Honeyflow.com | FAQ's |

Best way to manage these old flow frames?

I recently purchased this hive from someone else - they are about 5yrs old. Can I please get some suggestions on the best way to clean them up? There is some honey in there, so my intention was to leave what is there now for the bees through winter and to tackle this in early Spring for a fresh flow.

You can use the search tool to look for posts on Cleaning Flow frames. :blush:

I found one to get you started:

2 Likes

Thanks Dawn, I was actually just reading that thread. That propolis sure is stubborn stuff! I also read in that thread that an estimated 6hrs was spent on each frame!!! Kind of makes a time poor, full time working Mum want to just replace them with new ones… until you see the price.

And I have to wonder though what caustic soda residue will do to the frames, the bees and the honey… hence I am hoping for some other suggestions.

Hi Ashem0,
There are a few posts about cleaning so hopefully you will find some useful methods.

From my understanding you may need to think about whether leaving the flow on the hive throughout winter will be good for the hive depending on the hive population and how much honey is left in them.

Just worried about whether the hive could keep itself warm enough with that extra space above the brood box, especially for Katoomba where it can have surprise snow falls.

If the Flow is from another hive are there any hygiene/contamination concerns to be aware of?
Edit - just reread your post about freezing and use of hot water…

Cheers from Canberra!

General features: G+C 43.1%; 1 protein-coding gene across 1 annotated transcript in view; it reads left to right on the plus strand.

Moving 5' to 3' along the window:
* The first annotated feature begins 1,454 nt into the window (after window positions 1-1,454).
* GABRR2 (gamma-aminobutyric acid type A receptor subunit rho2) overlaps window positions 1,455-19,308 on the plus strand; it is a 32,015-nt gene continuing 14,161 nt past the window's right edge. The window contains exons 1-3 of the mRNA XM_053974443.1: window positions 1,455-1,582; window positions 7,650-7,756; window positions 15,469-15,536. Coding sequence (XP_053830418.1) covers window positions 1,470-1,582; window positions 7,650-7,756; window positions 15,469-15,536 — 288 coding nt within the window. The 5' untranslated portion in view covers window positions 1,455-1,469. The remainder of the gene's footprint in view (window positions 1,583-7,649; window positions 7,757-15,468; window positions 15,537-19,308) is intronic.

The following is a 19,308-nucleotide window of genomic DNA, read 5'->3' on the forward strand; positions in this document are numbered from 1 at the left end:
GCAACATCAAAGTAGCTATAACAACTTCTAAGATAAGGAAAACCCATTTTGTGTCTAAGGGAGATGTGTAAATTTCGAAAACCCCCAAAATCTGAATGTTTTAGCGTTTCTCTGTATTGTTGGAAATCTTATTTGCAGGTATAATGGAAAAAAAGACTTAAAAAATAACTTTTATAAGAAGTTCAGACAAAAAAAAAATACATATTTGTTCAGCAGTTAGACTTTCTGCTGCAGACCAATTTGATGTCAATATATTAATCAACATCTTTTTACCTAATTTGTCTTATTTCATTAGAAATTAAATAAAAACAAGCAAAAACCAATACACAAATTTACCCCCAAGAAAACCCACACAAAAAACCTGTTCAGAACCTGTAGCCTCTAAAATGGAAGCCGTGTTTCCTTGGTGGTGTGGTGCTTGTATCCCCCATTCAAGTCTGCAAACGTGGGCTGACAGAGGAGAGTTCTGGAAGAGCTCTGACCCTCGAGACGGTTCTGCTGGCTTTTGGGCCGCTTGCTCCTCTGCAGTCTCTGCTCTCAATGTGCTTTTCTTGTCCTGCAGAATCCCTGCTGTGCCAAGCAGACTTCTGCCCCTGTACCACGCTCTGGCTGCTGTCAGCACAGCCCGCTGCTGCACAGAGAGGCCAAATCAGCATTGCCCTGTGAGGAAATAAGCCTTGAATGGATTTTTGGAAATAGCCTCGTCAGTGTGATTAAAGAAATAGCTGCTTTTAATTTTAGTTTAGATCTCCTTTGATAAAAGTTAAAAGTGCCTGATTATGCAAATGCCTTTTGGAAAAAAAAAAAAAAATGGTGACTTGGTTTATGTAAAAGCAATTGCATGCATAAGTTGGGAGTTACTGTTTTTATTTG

3 Likes

Hi Emma, leaving the Flow frames on for winter is to be avoided in cold climates, as Birty explained. Another risk is that the colony can move up past the queen excluder but of course the queen cannot, and she could be left without enough bees to feed her or keep her warm. If you leave the frames on and remove the QX, then she could start laying in the Fframes and you have an even bigger cleanup issue :weary:

Aside from all that, you’ll have less propolis buildup if you’re placing the Flow super on strategically with the nectar flows and colony strength, and removing it when these are not in concert.

4 Likes

@Birty just a little off topic, just noticed you are from Canberra. Hoping to connect with other Canberrans to share local knowledge.

As @Birty said, “are there any hygiene/contamination concerns to be aware of?”. I’ve been harping on a bit about this lately. There seems to be a surge in new beekeepers acquiring second hand beekeeping equipment. I’m not a fan of using second hand equipment unless I can sanitize it, that’s because I always treat it as if it’s contaminated.

1 Like

I’m not sure why you would clean those frames? Other than the question of biosecurity.

They seem to look like they would function. The propolis is on the outside, from what I can see, and is just closing gaps in the frames. It may need some working to free them up for the first inspection or two.

I used a pressure cleaner on a few old moody and gunky frames and any propolis that was on the frames just flaked off. It took less than 5min per frame.

I too would encourage you to take the flow frames off over winter unless there is a flow that will yield honey. Leaving empty frames on in winter was what lead to my frames getting gunky. Warm, humid and sugars can result in some interesting mild colonies.